What to do when you're hopelessly depressed? In the new Jodie Foster-helmed dramedy "The Beaver," Walter Black tries self-help books, therapy, drum circles, medication and self-medication, but nothing works until he hits bottom and embraces the new personality a hand puppet affords him.
That Walter is played by that king of public meltdowns Mel Gibson unavoidably colors "The Beaver." "Edge of Darkness" is practically Gibson's middle name (also the title of his return to acting last year), established on screen with roles as varied as the "Lethal Weapon" franchise's Martin Riggs and the title role in "Hamlet." In "The Beaver," a convincing Gibson again stares deeply into the abyss. The question is whether -- after his public disgrace -- anyone will want to go there with him.
Walter has nearly driven his father's toy company out of business; he's alienated his family to the brink of separation; and he nearly ends it all during a hotel-room bender.
But Walter makes a comeback with his found furry friend, a beaver that he introduces to his wife Meredith (Foster) as "a prescription puppet." The beaver inexplicably speaks in a Cockney accent, and quickly becomes a hit with the Blacks' 7-year-old son, Henry (Riley Thomas Stewart).
Henry's older brother, Porter (Anton Yelchin), and Meredith don't come around quite so quickly, but the Beaver ultimately helps Walter to ingratiate himself both at home and at work. At the toy company, he rediscovers his creativity by letting the beaver operate outside of the shadow of Walter's father, who committed suicide. The pressure to live up to -- and, more often, avoid -- a father's legacy haunts both Walter and Porter, a ne'er-do-well whose principal goal in life is to avoid becoming Walter.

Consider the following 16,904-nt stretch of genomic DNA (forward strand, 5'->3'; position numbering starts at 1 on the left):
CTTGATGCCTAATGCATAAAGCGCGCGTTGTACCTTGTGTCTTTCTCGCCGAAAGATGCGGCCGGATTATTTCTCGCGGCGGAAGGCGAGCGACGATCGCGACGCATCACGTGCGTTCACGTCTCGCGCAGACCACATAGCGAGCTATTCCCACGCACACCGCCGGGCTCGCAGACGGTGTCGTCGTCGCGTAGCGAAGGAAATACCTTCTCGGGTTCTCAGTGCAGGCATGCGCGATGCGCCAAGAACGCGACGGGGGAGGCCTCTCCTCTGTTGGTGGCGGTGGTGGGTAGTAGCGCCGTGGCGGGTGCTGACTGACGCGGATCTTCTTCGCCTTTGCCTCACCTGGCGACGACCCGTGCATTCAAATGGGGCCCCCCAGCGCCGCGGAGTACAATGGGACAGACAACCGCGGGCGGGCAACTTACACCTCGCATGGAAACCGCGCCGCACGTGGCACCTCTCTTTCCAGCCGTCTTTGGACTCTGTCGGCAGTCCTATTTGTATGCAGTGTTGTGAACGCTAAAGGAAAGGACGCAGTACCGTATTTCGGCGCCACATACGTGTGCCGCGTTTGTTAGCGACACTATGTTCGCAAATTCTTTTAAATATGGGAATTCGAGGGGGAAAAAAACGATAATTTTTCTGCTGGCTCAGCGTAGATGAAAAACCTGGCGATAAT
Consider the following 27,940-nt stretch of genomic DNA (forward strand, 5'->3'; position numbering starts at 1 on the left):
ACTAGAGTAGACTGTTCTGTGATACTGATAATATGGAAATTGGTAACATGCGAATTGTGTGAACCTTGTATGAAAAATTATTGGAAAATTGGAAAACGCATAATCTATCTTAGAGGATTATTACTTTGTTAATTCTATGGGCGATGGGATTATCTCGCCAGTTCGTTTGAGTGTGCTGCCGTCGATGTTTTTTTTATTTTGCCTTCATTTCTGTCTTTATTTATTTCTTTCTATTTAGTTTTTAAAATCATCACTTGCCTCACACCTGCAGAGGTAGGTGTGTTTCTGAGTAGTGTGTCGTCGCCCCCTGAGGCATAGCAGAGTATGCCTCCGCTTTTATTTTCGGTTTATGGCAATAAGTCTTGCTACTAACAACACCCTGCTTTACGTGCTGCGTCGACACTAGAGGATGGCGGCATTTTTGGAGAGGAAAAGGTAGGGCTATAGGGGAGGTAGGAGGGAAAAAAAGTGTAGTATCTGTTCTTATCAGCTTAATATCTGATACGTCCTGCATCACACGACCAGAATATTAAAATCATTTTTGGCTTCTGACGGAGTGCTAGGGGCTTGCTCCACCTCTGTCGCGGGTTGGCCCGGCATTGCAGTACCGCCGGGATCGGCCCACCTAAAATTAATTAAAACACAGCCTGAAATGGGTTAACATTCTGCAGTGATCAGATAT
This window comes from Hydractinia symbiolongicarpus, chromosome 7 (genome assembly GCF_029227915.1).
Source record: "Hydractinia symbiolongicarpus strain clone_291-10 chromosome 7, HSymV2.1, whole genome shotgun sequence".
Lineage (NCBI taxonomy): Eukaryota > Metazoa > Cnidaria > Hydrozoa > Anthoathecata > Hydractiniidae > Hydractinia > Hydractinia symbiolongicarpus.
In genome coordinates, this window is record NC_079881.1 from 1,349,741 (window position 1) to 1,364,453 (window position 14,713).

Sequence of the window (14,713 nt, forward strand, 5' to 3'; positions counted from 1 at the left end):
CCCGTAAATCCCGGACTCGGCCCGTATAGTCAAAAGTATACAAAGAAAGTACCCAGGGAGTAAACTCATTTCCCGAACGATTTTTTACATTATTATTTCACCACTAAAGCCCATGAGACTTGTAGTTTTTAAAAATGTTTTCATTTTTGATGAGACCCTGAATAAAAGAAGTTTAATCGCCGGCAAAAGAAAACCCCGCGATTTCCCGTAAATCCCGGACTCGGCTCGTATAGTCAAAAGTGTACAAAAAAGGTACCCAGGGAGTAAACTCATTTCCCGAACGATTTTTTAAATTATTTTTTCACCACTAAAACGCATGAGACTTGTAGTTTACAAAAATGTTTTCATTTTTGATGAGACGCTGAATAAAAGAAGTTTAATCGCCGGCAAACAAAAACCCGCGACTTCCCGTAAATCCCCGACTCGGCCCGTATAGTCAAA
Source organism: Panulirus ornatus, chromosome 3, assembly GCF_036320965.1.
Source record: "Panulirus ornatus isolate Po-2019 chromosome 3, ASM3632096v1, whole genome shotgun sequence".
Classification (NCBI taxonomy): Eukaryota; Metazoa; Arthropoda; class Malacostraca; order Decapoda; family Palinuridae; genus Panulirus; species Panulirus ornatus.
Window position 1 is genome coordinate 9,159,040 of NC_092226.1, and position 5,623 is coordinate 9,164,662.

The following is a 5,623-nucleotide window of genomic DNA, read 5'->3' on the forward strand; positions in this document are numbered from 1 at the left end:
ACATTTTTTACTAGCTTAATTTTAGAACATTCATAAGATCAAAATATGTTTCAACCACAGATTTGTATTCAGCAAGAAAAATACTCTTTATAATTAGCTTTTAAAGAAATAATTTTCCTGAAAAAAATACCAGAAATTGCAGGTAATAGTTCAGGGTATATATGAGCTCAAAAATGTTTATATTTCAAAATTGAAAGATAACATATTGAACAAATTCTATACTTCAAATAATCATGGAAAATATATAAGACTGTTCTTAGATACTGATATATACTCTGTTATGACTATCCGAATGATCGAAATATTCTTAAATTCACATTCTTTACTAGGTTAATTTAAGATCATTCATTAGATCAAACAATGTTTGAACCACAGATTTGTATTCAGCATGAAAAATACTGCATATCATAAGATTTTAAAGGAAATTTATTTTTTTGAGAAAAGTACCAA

"The Beaver" proves to be not very interested in black comedy. Rather, it's a drama of depression, with the plain-spoken message "You do not have to be alone" in facing life's loss and hurt and brokenness. It's a message the audience will hope that Walter and Porter -- as well as Porter's new friend and love interest, Norah (Jennifer Lawrence of "Winter's Bone") -- will hear before picture's end. That is, if audiences can be convinced to feel sympathy for a man played by Mel Gibson.
In Foster's hands, "The Beaver" turns out to be a bit of a head-scratcher: weird and disturbing, but with elements of cuteness and romance; darkly funny but comedically gun shy; admirably serious-minded in treating the subject of depression, in spite of the Cockney beaver on Gibson's arm. One wishes the film's bets didn't feel quite so hedged, but as is, it's a quirky and diverting domestic drama. After all, the producers can cross their fingers that what the beaver says is true: "People seem to love a train wreck when it's not happening to them."